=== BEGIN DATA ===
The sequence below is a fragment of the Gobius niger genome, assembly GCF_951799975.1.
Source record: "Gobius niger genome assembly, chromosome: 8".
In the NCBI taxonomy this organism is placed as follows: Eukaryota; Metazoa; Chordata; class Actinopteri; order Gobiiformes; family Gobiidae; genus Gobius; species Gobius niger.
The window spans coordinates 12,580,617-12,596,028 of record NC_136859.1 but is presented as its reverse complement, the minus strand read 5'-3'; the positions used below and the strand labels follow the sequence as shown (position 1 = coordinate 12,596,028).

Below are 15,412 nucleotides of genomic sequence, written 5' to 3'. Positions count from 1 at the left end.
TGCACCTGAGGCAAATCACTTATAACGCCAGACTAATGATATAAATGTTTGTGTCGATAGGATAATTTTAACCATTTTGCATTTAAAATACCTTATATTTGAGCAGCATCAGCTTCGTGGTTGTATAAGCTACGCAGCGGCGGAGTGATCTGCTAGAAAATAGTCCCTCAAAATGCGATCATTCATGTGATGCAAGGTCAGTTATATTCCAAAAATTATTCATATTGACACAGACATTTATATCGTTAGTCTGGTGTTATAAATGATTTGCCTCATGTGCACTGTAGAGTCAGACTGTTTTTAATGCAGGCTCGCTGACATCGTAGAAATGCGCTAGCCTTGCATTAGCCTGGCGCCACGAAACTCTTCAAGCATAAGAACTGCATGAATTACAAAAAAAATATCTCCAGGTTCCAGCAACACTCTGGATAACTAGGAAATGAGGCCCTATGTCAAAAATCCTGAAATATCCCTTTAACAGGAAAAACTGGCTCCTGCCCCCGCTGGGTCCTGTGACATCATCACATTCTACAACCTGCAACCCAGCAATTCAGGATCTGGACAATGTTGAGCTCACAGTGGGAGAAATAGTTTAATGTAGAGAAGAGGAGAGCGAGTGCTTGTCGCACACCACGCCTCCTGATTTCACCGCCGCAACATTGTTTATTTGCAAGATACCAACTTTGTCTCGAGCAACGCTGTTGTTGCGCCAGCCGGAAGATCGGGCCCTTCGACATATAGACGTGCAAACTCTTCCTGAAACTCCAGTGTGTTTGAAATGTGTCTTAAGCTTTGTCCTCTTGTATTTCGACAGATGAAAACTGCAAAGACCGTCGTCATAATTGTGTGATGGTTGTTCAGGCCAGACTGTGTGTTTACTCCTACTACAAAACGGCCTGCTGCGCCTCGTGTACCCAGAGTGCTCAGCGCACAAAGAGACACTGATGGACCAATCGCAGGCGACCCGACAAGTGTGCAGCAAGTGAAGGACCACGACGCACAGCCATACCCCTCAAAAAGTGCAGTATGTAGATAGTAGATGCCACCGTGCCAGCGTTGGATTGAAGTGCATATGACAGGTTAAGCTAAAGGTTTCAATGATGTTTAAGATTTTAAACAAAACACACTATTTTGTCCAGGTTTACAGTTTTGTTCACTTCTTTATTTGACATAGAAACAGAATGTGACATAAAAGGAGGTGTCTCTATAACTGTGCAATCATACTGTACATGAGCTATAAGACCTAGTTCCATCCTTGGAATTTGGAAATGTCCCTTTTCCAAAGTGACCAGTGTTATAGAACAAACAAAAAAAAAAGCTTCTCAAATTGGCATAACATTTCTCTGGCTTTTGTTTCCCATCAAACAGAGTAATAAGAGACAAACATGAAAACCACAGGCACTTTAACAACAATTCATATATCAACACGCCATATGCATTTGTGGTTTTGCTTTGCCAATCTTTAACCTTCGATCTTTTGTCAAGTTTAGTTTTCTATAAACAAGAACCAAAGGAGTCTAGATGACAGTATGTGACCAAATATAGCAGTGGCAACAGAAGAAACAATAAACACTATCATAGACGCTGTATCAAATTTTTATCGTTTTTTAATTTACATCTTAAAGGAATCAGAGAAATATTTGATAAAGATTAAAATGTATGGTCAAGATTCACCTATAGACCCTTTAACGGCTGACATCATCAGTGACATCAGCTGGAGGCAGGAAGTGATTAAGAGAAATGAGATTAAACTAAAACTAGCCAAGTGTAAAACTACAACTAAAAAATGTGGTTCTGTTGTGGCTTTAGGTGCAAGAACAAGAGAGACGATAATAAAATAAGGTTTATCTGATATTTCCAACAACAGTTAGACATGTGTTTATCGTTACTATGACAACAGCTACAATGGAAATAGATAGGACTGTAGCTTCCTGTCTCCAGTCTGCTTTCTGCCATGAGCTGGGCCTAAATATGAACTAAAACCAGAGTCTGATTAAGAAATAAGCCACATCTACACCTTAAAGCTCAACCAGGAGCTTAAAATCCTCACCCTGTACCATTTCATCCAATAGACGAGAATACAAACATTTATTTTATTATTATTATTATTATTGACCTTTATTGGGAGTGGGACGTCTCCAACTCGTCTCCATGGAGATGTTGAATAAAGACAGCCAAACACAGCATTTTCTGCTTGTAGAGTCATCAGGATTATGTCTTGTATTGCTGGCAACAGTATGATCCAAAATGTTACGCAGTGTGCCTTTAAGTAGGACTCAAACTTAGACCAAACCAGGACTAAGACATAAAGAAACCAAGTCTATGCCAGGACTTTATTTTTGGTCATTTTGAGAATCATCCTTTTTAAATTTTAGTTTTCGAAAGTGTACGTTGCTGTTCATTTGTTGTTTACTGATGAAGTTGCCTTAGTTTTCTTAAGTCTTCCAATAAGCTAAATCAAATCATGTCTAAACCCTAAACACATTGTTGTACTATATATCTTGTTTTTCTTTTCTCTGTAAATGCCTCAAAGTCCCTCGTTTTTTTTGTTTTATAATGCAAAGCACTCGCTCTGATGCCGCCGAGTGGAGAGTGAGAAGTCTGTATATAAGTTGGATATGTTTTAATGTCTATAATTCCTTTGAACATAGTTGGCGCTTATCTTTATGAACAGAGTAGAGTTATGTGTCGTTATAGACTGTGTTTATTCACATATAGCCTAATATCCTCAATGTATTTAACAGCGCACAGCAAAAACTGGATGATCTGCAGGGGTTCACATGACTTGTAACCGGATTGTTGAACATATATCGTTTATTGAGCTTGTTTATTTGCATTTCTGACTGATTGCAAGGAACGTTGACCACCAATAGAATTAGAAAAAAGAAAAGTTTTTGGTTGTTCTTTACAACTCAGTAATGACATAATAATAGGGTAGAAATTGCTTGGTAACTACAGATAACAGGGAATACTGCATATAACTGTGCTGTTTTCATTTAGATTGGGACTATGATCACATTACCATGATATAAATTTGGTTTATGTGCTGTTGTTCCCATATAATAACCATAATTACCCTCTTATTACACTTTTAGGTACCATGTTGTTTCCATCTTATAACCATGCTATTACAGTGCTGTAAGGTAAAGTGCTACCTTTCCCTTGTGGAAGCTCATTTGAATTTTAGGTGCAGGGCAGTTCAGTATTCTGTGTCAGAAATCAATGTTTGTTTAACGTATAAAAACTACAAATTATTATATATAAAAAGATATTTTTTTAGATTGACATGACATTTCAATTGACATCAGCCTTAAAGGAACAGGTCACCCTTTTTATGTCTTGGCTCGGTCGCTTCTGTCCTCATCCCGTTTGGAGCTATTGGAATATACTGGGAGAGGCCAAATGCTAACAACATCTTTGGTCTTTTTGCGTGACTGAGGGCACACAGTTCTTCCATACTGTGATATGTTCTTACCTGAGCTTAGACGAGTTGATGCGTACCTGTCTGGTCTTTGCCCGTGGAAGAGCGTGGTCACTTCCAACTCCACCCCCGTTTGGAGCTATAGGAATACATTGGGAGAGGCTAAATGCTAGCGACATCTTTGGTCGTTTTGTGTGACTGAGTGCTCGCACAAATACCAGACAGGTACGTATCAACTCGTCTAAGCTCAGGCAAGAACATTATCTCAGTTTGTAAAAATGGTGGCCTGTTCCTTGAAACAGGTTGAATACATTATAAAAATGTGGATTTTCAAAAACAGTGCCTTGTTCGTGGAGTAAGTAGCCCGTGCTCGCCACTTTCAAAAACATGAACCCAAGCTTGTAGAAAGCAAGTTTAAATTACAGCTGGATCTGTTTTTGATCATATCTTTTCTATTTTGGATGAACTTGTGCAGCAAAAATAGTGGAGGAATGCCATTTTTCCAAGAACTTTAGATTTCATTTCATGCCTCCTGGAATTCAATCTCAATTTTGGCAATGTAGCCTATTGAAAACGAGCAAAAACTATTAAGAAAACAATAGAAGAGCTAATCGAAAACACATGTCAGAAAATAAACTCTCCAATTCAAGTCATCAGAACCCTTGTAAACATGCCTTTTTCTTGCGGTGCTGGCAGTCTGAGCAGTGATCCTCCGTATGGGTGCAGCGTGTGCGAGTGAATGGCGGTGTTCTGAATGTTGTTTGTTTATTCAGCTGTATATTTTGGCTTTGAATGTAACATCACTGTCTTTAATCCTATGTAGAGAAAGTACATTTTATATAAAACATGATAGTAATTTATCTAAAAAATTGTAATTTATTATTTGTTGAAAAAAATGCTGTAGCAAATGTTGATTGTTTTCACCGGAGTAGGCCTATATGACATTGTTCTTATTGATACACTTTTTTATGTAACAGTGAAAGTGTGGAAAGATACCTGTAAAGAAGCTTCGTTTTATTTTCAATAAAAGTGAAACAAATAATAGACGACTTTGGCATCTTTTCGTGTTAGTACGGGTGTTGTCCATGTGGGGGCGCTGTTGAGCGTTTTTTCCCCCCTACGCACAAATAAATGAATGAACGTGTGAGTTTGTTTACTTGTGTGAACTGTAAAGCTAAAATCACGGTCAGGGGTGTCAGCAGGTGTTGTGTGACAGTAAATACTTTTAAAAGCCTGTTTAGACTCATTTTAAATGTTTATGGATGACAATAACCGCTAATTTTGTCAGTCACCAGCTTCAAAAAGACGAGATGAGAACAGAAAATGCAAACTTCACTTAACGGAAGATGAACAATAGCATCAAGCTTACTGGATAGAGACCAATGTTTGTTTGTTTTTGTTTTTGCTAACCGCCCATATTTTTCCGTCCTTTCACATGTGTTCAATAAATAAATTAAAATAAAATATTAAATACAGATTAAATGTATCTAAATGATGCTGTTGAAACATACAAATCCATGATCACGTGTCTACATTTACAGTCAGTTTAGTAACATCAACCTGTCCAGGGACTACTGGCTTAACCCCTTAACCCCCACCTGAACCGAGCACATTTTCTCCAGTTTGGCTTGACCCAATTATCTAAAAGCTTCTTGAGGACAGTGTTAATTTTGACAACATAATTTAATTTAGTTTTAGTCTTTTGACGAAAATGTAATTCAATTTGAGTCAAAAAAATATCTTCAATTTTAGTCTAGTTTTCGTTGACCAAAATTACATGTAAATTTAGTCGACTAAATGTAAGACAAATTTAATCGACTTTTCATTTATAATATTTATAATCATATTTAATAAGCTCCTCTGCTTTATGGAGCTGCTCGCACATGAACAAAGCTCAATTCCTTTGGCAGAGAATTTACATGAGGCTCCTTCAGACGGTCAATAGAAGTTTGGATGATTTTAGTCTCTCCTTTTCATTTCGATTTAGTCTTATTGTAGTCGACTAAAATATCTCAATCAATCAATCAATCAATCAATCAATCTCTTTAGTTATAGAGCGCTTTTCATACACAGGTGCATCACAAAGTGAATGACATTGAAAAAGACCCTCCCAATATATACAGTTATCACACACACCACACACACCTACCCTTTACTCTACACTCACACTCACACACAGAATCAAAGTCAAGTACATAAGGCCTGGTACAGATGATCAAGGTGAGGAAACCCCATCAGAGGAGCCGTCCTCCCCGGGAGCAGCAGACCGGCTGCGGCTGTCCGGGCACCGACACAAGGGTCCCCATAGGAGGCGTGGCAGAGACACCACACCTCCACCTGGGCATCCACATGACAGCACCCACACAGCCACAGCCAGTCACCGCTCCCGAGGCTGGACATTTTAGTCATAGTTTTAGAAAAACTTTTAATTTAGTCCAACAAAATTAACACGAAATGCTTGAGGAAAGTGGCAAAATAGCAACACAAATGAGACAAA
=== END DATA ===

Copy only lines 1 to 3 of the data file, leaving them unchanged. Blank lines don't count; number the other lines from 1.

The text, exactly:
The sequence below is a fragment of the Gobius niger genome, assembly GCF_951799975.1.
Source record: "Gobius niger genome assembly, chromosome: 8".
In the NCBI taxonomy this organism is placed as follows: Eukaryota; Metazoa; Chordata; class Actinopteri; order Gobiiformes; family Gobiidae; genus Gobius; species Gobius niger.